Q&A: Is There A ‘Safe Level’ for Peanut in Foods?
Allergic Living magazine is closely following scientific investigations of whether it’s possible to identify a “safe level” of peanut in manufactured foods. Editor Gwen Smith wrote a feature article on this controversial topic in the Winter 11-12 issue of the magazine.
Following are some key points from her interview with lead investigators Dr. Steve Taylor and Dr. Joseph Baumert of the Food Allergy and Resource Program (FARRP).
Bio information: Dr. Taylor is a food scientist and the director of FARRP at the University of Nebraska-Lincoln with degrees in food science and biochemistry. Dr. Baumert is a food scientist and co-director of FARRP, with degrees in animal science and food science.
Gwen Smith: Gentlemen, thank you for your time today. Let’s start with the bigger picture for AL readers: What is the purpose of establishing a safe level of peanut for the peanut-allergic?
Steve Taylor: The purpose would be to establish target levels for the food industry and for public health agencies such as the Food & Drug Administration to use to guide product labeling.
GS: And you’ve spoken before of the concerns for consumers with allergies in the family ….
Joseph Baumert: This is very important. What we see is with the proliferation of these precautionary or “may contain” labels. Without some benchmark level that regulatory agencies or food companies can go by to know when there is a legitimate need to use that type of advisory labeling, it continues to proliferate. It’s to the point now where consumers are confused as to whether there’s actual risk involved.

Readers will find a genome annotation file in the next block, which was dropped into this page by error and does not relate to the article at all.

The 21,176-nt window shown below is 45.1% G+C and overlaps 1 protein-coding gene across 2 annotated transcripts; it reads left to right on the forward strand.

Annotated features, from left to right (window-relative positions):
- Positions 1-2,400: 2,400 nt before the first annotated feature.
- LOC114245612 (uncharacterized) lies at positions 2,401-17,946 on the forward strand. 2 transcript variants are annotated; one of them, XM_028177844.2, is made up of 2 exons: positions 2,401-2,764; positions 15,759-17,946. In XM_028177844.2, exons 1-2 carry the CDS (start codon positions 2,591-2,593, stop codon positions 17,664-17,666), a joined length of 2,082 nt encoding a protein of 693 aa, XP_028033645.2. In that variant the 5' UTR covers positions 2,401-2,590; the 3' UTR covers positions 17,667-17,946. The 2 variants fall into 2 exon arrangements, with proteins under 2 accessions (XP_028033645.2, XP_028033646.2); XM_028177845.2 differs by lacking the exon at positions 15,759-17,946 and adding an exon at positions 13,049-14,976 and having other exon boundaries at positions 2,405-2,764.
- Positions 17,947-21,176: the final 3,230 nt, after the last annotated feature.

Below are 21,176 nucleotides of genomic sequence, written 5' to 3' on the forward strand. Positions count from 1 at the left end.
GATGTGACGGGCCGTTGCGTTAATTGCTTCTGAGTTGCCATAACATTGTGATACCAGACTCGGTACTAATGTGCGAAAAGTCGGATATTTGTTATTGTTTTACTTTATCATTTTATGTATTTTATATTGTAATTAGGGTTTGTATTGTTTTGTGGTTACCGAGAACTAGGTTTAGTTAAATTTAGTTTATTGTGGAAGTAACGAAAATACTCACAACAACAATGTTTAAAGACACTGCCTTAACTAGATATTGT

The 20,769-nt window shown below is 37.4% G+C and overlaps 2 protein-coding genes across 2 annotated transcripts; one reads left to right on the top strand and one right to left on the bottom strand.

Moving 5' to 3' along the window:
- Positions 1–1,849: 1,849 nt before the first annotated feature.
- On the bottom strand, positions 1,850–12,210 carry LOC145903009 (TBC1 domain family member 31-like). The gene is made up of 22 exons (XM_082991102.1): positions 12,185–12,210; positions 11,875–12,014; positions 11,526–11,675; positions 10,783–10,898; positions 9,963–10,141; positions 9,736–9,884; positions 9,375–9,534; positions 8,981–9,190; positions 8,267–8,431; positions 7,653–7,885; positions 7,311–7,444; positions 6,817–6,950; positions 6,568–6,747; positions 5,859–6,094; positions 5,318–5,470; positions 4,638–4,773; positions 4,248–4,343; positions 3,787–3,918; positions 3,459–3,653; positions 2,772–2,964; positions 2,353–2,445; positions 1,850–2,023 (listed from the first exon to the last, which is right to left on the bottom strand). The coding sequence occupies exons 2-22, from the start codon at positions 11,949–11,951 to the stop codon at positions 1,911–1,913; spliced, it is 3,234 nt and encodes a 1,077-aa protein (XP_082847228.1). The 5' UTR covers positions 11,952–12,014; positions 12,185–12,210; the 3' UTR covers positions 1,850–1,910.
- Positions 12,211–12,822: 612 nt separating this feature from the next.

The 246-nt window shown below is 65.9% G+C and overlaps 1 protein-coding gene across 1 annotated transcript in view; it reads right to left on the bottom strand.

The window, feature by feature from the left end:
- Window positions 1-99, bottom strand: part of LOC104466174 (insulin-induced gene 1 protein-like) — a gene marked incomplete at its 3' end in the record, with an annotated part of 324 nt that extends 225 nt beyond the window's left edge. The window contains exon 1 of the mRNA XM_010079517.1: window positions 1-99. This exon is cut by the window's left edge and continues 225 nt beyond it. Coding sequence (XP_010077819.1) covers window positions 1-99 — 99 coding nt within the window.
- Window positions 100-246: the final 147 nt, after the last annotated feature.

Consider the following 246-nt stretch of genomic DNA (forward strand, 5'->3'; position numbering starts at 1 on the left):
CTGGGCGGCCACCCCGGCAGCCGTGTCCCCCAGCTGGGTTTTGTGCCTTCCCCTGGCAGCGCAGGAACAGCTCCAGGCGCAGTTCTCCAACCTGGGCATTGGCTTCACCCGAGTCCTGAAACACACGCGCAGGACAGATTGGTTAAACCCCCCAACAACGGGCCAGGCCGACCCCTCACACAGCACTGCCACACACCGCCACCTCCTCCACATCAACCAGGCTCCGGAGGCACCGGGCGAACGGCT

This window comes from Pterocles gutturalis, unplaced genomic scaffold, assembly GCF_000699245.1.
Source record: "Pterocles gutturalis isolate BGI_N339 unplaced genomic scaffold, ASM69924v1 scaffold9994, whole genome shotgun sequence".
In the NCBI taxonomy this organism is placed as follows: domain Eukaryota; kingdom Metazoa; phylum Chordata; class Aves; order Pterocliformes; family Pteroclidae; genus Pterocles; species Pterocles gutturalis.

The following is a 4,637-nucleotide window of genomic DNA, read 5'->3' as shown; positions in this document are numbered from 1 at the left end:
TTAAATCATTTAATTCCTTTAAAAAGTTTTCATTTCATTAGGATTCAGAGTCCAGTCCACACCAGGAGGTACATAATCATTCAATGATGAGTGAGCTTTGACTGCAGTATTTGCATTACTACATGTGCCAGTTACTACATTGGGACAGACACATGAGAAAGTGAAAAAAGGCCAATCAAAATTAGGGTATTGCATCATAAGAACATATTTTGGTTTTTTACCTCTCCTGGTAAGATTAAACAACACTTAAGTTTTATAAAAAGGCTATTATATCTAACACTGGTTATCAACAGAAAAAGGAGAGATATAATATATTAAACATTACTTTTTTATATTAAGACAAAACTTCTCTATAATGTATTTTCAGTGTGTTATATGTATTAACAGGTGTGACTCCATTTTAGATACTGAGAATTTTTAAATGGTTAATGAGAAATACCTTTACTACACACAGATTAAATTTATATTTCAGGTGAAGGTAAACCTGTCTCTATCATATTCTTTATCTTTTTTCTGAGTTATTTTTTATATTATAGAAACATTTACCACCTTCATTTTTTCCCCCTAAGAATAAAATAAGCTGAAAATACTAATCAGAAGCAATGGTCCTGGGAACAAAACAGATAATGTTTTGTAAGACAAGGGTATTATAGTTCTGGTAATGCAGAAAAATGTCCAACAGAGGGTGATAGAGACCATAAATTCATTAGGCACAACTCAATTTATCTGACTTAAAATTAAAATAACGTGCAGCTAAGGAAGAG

On the consumer side, as an endpoint, we’d like for those individuals to be able to feel confident that if a product has a precautionary label on it, there’s a definite reason that they should avoid. Whereas, if it doesn’t have that [may contain] label, it’s because it does not fit that benchmark dose below which the vast majority of allergic individuals would not react if they bought that product. That would open up a lot more choices for allergic consumers.
ST: I think you can appreciate the predicament the food company faces without thresholds. They really don’t want anybody getting sick from their product.
But without the guidance of thresholds, they may slap terminology like “manufactured on shared equipment with peanuts” or “manufactured in the same facility as peanuts”, or “may contain peanuts” on a whole litany of products where the risk of peanut exposure is really pretty small. Now, we have to make sure that it’s so small that there would be almost no risk of a reaction.
GS: Now if I’m the average parent of a peanut-allergic child, probably I’d probably contend that the safe level of peanut in a food product is zero. But for you two, as the experts on food science, you would say that, no, a level of zero isn’t possible. Can you explain to readers, who aren’t food scientists, why that’s so?